New York City transportation bloggers and tweeters have been absolutely titillated over the past few days by the announcement that the four boroughs (sorry, Staten Island) will be getting a new bike share system next summer. The city has decided to partner with Alta Bicycle Share based in Portland, Oregon to create the system.
Mayor Bloomberg argues it will be a huge boon to the economy, creating jobs, adding advertising revenue, and alleviating traffic problems.
The model is similar to dozens of systems that have been rolled out around the world over the past decade. Velib in Paris and Capital Bikeshare in Washington, DC are two of the most popular programs and both served as a blueprint for the NYC system. Blah blah. Look it up. I’m tired of explaining.
So here’s my gripe: do they really think this public/private partnership is going to work? This rinky-dink company actually has the track record to take on New York City?
You’re broke. You’re bored. You surf the internet endlessly looking for that miracle job that nobody else found. Most likely, that’s how you ended up here.
When it comes to making ends meet, most folks aren’t willing to cobble together piecemeal work and scramble for nickels. But if you are, here are some (legal) methods you might not have considered.
We’ve all been there. The Craigslist free section is full of random crap that occasionally has some real value. That baby stroller with the busted wheel? Fix it cheap and that’s a cool 50 bucks in your pocket. Think about it.
It seems like everybody should be able to put it together right? WRONG. Old ladies and college students across America are confounded by those obnoxious illustrations every day. Head on over to Red Hook, bring your hex key, and kindly approach patrons in the parking lot with a big smile. You will be surprised.
No six-pack abs? No problem. Get yourself a robe, a pair of sandals, and a bottle of water. Done. Call the schools at the link above and you will definitely have a job before you finish this list.
It is easy math. A Zipcar truck is about $14/hour, depending on the day. The going rate for a Man with a Van is about $40/hour. Hit the traffic right, work quickly, and you might be on to something.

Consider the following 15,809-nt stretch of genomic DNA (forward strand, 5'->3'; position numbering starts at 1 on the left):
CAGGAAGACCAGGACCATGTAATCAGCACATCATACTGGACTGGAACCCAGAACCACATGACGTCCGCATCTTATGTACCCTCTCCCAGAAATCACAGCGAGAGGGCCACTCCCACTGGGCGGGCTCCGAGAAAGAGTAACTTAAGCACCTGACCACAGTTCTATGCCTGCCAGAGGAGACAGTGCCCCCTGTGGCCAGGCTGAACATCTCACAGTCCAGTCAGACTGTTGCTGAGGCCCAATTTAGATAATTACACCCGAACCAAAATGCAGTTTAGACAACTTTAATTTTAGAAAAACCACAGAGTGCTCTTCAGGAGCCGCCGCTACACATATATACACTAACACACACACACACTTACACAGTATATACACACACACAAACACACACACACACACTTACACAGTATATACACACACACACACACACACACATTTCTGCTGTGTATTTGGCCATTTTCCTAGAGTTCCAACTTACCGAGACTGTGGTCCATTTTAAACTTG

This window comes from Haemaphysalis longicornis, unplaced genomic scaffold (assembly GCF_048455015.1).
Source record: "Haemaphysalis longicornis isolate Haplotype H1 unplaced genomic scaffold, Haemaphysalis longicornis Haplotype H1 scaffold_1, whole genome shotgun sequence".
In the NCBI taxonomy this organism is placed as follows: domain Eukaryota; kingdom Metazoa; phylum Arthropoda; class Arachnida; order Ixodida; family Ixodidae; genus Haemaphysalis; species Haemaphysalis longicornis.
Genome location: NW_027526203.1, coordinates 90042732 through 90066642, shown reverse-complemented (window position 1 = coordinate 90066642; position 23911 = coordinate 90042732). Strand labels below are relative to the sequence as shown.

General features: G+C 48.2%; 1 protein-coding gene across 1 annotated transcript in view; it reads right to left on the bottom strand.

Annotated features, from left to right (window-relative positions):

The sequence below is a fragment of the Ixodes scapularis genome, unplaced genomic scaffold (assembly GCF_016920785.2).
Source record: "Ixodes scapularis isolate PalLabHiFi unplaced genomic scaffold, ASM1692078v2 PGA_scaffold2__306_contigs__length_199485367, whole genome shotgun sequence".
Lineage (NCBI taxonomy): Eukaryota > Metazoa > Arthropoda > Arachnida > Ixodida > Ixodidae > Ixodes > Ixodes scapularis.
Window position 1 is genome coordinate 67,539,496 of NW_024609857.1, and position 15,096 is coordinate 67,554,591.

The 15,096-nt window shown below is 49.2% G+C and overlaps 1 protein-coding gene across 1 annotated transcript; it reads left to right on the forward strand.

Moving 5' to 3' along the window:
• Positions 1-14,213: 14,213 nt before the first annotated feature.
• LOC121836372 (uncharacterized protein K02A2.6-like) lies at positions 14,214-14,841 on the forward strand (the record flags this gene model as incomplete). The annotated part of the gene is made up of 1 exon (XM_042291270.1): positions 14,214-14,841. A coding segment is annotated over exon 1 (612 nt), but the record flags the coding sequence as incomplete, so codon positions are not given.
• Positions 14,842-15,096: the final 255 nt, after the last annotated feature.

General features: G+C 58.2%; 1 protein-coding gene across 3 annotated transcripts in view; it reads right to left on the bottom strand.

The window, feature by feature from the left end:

Go for a walk around your neighborhood. Do you notice all those rusty fences, peeling paint jobs and leaf-filled rain gutters? Those are dollar signs, my friend. Laundromats always need their filters emptied. Get creative. There’s cash around every corner.
President Barack Obama will be addressing the country tonight on what will most likely be a pretty awful jobs outlook. Growth is stagnant and some are speculating that the Great Recession is about to take a double dip into the red.
Miraculously, the nonprofit sector has seemingly bucked the national trend. Idealist.org, the largest nonprofit job search engine in the United States, recently reported that hiring from the site was up almost 14 percent in the month of August. The number of jobs posted to the site passed 10,000 in July, a record high.
The Idealist.org survey is echoed in broader national data published this month by the Johns Hopkins University Center for Civil Society Studies which makes the astounding claim that nonprofit job growth has actually increased during the recession compared to numbers from 2001-2007.
Why this matters to New Yorkers? New York City has not only the largest concentration of nonprofits in the United States, but the industry is also the largest private employer in the five boroughs with nearly $20 billion in annual payroll according to a 2009 study from the Fiscal Policy Institute.
Experts have been noticing that the New York City economy has managed to maintain a respectable level of buoyancy in 2011, despite serious slowdowns elsewhere. Recent numbers on nonprofit industry growth only reinforce this popular analysis.
So while President Obama prepares for what could be the most depressing speech of his tenure, keep in mind that Mayor Bloomberg is most certainly not suffering the same fate. In fact, he has plenty to be excited about.